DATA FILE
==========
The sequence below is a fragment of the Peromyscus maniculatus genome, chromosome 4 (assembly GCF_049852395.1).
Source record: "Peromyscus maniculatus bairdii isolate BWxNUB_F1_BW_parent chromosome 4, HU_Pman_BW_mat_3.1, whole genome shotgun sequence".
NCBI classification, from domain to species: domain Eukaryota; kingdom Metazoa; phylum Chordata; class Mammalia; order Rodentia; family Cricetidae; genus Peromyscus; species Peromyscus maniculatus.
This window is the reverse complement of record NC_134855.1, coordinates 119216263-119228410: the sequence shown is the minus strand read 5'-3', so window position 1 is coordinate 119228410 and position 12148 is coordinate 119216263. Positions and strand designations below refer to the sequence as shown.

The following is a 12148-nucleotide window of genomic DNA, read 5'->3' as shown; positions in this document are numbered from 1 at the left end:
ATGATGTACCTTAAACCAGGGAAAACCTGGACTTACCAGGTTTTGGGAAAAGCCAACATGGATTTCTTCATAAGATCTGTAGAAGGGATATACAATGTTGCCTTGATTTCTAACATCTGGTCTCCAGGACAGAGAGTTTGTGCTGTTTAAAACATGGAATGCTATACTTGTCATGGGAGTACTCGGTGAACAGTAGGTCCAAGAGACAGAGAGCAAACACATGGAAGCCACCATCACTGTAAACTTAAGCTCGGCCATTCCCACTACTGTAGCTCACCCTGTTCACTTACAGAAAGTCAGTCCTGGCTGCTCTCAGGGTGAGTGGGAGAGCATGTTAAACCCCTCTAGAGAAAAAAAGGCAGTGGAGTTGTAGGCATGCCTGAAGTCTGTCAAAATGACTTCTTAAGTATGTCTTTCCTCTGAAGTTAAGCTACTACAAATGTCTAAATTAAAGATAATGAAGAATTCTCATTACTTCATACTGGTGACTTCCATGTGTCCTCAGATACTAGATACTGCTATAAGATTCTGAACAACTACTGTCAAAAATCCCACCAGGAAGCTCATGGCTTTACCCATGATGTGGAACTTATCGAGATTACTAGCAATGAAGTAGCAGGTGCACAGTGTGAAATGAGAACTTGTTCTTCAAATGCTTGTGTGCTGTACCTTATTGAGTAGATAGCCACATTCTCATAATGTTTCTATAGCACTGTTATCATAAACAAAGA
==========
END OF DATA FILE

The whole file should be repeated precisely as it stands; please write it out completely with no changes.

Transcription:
The sequence below is a fragment of the Peromyscus maniculatus genome, chromosome 4 (assembly GCF_049852395.1).
Source record: "Peromyscus maniculatus bairdii isolate BWxNUB_F1_BW_parent chromosome 4, HU_Pman_BW_mat_3.1, whole genome shotgun sequence".
NCBI classification, from domain to species: domain Eukaryota; kingdom Metazoa; phylum Chordata; class Mammalia; order Rodentia; family Cricetidae; genus Peromyscus; species Peromyscus maniculatus.
This window is the reverse complement of record NC_134855.1, coordinates 119216263-119228410: the sequence shown is the minus strand read 5'-3', so window position 1 is coordinate 119228410 and position 12148 is coordinate 119216263. Positions and strand designations below refer to the sequence as shown.

The following is a 12148-nucleotide window of genomic DNA, read 5'->3' as shown; positions in this document are numbered from 1 at the left end:
ATGATGTACCTTAAACCAGGGAAAACCTGGACTTACCAGGTTTTGGGAAAAGCCAACATGGATTTCTTCATAAGATCTGTAGAAGGGATATACAATGTTGCCTTGATTTCTAACATCTGGTCTCCAGGACAGAGAGTTTGTGCTGTTTAAAACATGGAATGCTATACTTGTCATGGGAGTACTCGGTGAACAGTAGGTCCAAGAGACAGAGAGCAAACACATGGAAGCCACCATCACTGTAAACTTAAGCTCGGCCATTCCCACTACTGTAGCTCACCCTGTTCACTTACAGAAAGTCAGTCCTGGCTGCTCTCAGGGTGAGTGGGAGAGCATGTTAAACCCCTCTAGAGAAAAAAAGGCAGTGGAGTTGTAGGCATGCCTGAAGTCTGTCAAAATGACTTCTTAAGTATGTCTTTCCTCTGAAGTTAAGCTACTACAAATGTCTAAATTAAAGATAATGAAGAATTCTCATTACTTCATACTGGTGACTTCCATGTGTCCTCAGATACTAGATACTGCTATAAGATTCTGAACAACTACTGTCAAAAATCCCACCAGGAAGCTCATGGCTTTACCCATGATGTGGAACTTATCGAGATTACTAGCAATGAAGTAGCAGGTGCACAGTGTGAAATGAGAACTTGTTCTTCAAATGCTTGTGTGCTGTACCTTATTGAGTAGATAGCCACATTCTCATAATGTTTCTATAGCACTGTTATCATAAACAAAGA